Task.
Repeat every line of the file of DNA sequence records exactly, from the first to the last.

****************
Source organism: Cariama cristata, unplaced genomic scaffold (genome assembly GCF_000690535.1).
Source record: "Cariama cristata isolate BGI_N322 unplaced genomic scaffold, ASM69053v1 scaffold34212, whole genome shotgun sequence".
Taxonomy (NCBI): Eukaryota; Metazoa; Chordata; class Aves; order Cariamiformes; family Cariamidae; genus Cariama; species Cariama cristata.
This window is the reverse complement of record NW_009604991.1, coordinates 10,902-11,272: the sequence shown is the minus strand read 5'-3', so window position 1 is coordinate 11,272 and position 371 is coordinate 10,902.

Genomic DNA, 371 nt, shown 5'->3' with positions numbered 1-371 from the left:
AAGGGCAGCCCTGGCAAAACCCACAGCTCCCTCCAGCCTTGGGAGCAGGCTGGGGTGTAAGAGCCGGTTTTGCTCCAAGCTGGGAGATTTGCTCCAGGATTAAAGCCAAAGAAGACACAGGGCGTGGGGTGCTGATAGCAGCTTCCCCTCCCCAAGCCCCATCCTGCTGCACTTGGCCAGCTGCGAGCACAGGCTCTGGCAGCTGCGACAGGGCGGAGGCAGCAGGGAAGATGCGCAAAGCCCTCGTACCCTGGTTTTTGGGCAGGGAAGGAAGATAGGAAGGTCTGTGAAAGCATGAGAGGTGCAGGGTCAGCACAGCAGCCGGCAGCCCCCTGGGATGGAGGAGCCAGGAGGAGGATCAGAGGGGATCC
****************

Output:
Source organism: Cariama cristata, unplaced genomic scaffold (genome assembly GCF_000690535.1).
Source record: "Cariama cristata isolate BGI_N322 unplaced genomic scaffold, ASM69053v1 scaffold34212, whole genome shotgun sequence".
Taxonomy (NCBI): Eukaryota; Metazoa; Chordata; class Aves; order Cariamiformes; family Cariamidae; genus Cariama; species Cariama cristata.
This window is the reverse complement of record NW_009604991.1, coordinates 10,902-11,272: the sequence shown is the minus strand read 5'-3', so window position 1 is coordinate 11,272 and position 371 is coordinate 10,902.

Genomic DNA, 371 nt, shown 5'->3' with positions numbered 1-371 from the left:
AAGGGCAGCCCTGGCAAAACCCACAGCTCCCTCCAGCCTTGGGAGCAGGCTGGGGTGTAAGAGCCGGTTTTGCTCCAAGCTGGGAGATTTGCTCCAGGATTAAAGCCAAAGAAGACACAGGGCGTGGGGTGCTGATAGCAGCTTCCCCTCCCCAAGCCCCATCCTGCTGCACTTGGCCAGCTGCGAGCACAGGCTCTGGCAGCTGCGACAGGGCGGAGGCAGCAGGGAAGATGCGCAAAGCCCTCGTACCCTGGTTTTTGGGCAGGGAAGGAAGATAGGAAGGTCTGTGAAAGCATGAGAGGTGCAGGGTCAGCACAGCAGCCGGCAGCCCCCTGGGATGGAGGAGCCAGGAGGAGGATCAGAGGGGATCC